Flash Fiction Challenge: Unguided Tour

Photo by K.S. Brooks

The pilot was the only one injured, but he was as good as dead if the locals had heard the crash. There was nothing to do but leave him behind and make our way back to the east as best we could.

Less than half a mile away from the site, we heard his screams. They had found him. No doubt they would soon be on our trail.

In 250 words or less, tell us a story incorporating the elements in the picture. The 250 word limit will be strictly enforced.

Please keep language and subject matter to a PG-13 level.

Use the comment section below to submit your entry. Entries will be accepted until Tuesday at 5:00 PM Pacific Time.

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On Friday afternoon, the winner will be recognized as we post the winning entry along with the picture as a feature. Then, at year end, the winners will be featured in an anthology like this one. Best of luck to you all in your writing!

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3 thoughts on “Flash Fiction Challenge: Unguided Tour”

  1. We ran for what felt like miles without stopping to rest. Moving quickly without making a sound was an impossible feat for the dozen or so survivors but we pressed on in spite of the knowledge that our numbers would likely be fewer by the time we reached the safety of the Eastern perimeter. IF any of us made it that far. Crossing a shallow creek, several people stumbled and fell to their knees, taking the opportunity to gulp water and catch their breath.

    Crackling branches and inhuman moans could be heard in the valley below as the zombies crashed through the underbrush, their hunger far from sated after finishing off the unfortunate pilot. We were in the Dead Zone – the Western half of the continent had been quarantined to contain the infected. Our only chance for survival was to reach the wall and convince the sentries that we were uninfected. If they refused to let us through the gate, all hope would be lost.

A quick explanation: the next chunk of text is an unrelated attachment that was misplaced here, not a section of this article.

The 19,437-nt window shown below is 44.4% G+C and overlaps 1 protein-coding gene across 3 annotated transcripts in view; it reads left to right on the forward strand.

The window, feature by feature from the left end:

2. The pilot told us to go west. There would be civilization to the west. It was our only chance.

    With the natives hot on our heels, our chances are slim to none. The eight of us are ill-prepared for survival in the jungle. Two children, and an old lady, are our liabilities. Benny, was once in the Coast Guard, communications I think he said. My wife June was a Girl Scout and I was an Eagle Scout. This is the deep jungle and the natives are cannibals.

    The climb up the water fall was a battle all its own. How we did it is beyond me. The fortitude of Mrs. Salinger (the lady in her eighties) spoke volumes. The kids whined the entire climb.

    Benny took rear guard. There was no way we could have made the trip up the falls without him. I led the way back into the jungle trail. It was only a few more miles to go. Benny sent word up the line to me. The natives were at the base of the falls.

    “Go on,” Mrs. Salinger said. “I will slow them down.”

    I couldn’t refuse her. Her sacrifice was horrible to hear through the trees. We pushed through, almost there.

    It was the black top road that gave us the first ray of hope. The sounds of the town cut through the jungle air. We came to the outskirts of town as the first scout of the native tribe became visible again.

  3. We ran as fast as we could the screams of the pilot resonating in my brain. Adrenalin pumped my legs with the speed of an athlete.
    Only three of us could keep up the pace. I chanced a look backwards. Tony and Mike were a few yards behind but Brad, Wendy and Bill had barely made it half way up the slippery slope.
    I almost turned back to help but another high pitched scream curdled the air and I pressed onward into the jungle. After what seemed like hours of forging through thick foliage, I ran out of speed and collapsed onto my knees.
    Drenched in sweat, gasping for air I realised I was alone. I’d lost the others along the way. I could hear the ocean to the East so forced myself on toward the coast.
    What followed is a blur. I vaguely remember pushing a small canoe into the water, flopping exhausted into it and floating on a vast sea under a scorching sun.
    Wild eyed villagers on the shore waving decapitated heads as I threw up over the side….
    I haven’t had a minute’s peace since that fateful day. It was my fault you see. I bribed the young pilot. I coerced my friends into going to that God forsaken place and I left them to die.
    Now I’m haunted by their faces every night and the screams……
    Each night I press the gun to my temple with shaking hand. I don’t fire it. I’m a coward.

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